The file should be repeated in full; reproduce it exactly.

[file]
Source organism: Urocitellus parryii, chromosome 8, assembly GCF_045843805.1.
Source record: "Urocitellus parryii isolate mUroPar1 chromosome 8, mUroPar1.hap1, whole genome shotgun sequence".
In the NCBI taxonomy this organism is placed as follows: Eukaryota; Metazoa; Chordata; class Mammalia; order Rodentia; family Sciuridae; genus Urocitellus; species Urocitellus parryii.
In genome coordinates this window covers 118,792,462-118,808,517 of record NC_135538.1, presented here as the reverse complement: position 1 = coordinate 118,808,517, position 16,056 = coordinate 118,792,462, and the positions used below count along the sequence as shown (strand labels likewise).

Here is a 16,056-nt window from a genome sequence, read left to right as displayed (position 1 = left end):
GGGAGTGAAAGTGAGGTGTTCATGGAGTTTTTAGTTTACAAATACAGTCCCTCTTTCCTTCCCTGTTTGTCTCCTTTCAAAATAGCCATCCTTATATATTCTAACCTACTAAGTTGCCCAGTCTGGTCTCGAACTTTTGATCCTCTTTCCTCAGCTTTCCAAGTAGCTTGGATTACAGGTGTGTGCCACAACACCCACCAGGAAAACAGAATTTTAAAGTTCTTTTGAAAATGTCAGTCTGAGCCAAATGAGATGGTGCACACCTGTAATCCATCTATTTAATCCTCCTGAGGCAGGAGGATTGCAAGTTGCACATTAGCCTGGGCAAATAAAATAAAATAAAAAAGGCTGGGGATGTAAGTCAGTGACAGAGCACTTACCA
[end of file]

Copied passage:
Source organism: Urocitellus parryii, chromosome 8, assembly GCF_045843805.1.
Source record: "Urocitellus parryii isolate mUroPar1 chromosome 8, mUroPar1.hap1, whole genome shotgun sequence".
In the NCBI taxonomy this organism is placed as follows: Eukaryota; Metazoa; Chordata; class Mammalia; order Rodentia; family Sciuridae; genus Urocitellus; species Urocitellus parryii.
In genome coordinates this window covers 118,792,462-118,808,517 of record NC_135538.1, presented here as the reverse complement: position 1 = coordinate 118,808,517, position 16,056 = coordinate 118,792,462, and the positions used below count along the sequence as shown (strand labels likewise).

Here is a 16,056-nt window from a genome sequence, read left to right as displayed (position 1 = left end):
GGGAGTGAAAGTGAGGTGTTCATGGAGTTTTTAGTTTACAAATACAGTCCCTCTTTCCTTCCCTGTTTGTCTCCTTTCAAAATAGCCATCCTTATATATTCTAACCTACTAAGTTGCCCAGTCTGGTCTCGAACTTTTGATCCTCTTTCCTCAGCTTTCCAAGTAGCTTGGATTACAGGTGTGTGCCACAACACCCACCAGGAAAACAGAATTTTAAAGTTCTTTTGAAAATGTCAGTCTGAGCCAAATGAGATGGTGCACACCTGTAATCCATCTATTTAATCCTCCTGAGGCAGGAGGATTGCAAGTTGCACATTAGCCTGGGCAAATAAAATAAAATAAAAAAGGCTGGGGATGTAAGTCAGTGACAGAGCACTTACCA